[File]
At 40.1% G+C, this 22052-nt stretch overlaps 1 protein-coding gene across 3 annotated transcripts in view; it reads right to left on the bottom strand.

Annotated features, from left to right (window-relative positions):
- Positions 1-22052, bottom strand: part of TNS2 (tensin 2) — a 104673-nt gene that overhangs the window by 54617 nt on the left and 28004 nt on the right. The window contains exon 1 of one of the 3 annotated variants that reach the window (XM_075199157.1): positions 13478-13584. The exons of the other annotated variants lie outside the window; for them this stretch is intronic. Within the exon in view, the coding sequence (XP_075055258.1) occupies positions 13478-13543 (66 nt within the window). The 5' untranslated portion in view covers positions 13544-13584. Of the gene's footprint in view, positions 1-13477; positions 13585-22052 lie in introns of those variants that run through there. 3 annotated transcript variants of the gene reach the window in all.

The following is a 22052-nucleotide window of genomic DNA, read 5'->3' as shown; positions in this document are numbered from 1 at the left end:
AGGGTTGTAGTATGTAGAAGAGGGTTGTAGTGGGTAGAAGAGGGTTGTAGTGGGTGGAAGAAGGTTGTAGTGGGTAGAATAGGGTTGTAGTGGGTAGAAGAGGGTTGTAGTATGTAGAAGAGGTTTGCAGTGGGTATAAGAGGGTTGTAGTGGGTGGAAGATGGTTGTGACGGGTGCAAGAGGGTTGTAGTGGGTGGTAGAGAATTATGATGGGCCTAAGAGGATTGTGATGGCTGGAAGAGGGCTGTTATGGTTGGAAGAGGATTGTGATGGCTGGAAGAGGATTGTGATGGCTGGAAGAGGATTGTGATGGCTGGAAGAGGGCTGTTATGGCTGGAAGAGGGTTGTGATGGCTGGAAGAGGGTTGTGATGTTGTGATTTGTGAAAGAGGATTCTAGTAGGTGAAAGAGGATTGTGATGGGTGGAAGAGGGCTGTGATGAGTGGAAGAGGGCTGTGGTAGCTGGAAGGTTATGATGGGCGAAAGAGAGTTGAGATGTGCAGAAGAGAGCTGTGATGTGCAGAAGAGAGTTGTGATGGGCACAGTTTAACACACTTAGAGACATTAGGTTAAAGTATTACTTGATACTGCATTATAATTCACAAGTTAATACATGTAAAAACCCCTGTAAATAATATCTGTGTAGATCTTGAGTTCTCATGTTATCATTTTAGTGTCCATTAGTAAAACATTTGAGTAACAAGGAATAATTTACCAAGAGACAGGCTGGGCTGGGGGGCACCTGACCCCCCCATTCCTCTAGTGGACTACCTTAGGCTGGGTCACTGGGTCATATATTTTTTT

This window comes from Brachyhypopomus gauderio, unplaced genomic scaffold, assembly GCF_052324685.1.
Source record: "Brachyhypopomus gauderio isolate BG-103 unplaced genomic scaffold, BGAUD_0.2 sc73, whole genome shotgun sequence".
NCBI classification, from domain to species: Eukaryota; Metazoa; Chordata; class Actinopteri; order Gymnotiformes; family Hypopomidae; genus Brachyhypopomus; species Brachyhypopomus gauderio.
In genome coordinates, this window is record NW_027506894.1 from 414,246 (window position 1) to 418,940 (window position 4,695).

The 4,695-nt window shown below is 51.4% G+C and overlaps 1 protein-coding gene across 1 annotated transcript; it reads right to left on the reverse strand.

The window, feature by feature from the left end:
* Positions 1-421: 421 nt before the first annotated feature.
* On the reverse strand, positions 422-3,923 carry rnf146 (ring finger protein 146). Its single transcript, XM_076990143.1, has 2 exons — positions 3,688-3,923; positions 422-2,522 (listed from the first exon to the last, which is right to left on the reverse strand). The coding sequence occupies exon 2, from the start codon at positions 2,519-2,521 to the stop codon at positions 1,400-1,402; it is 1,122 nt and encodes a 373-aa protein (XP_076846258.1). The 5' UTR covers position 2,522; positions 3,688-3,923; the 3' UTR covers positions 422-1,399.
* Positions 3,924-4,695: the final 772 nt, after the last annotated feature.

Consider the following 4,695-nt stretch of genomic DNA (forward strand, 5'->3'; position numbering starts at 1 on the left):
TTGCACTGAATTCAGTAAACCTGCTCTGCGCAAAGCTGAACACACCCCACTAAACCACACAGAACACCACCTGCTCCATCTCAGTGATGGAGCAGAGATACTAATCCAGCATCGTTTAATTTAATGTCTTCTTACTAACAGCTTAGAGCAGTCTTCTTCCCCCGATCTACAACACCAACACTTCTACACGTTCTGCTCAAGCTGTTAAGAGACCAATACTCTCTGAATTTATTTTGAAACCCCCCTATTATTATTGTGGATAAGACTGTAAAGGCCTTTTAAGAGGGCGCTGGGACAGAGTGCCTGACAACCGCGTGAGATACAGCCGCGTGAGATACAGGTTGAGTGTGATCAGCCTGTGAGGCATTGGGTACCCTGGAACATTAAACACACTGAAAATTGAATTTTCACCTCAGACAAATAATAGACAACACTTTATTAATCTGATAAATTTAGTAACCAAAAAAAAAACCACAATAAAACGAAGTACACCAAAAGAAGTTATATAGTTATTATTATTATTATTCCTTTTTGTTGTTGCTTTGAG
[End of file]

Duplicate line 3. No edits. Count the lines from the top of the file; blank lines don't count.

- Positions 1-22052, bottom strand: part of TNS2 (tensin 2) — a 104673-nt gene that overhangs the window by 54617 nt on the left and 28004 nt on the right. The window contains exon 1 of one of the 3 annotated variants that reach the window (XM_075199157.1): positions 13478-13584. The exons of the other annotated variants lie outside the window; for them this stretch is intronic. Within the exon in view, the coding sequence (XP_075055258.1) occupies positions 13478-13543 (66 nt within the window). The 5' untranslated portion in view covers positions 13544-13584. Of the gene's footprint in view, positions 1-13477; positions 13585-22052 lie in introns of those variants that run through there. 3 annotated transcript variants of the gene reach the window in all.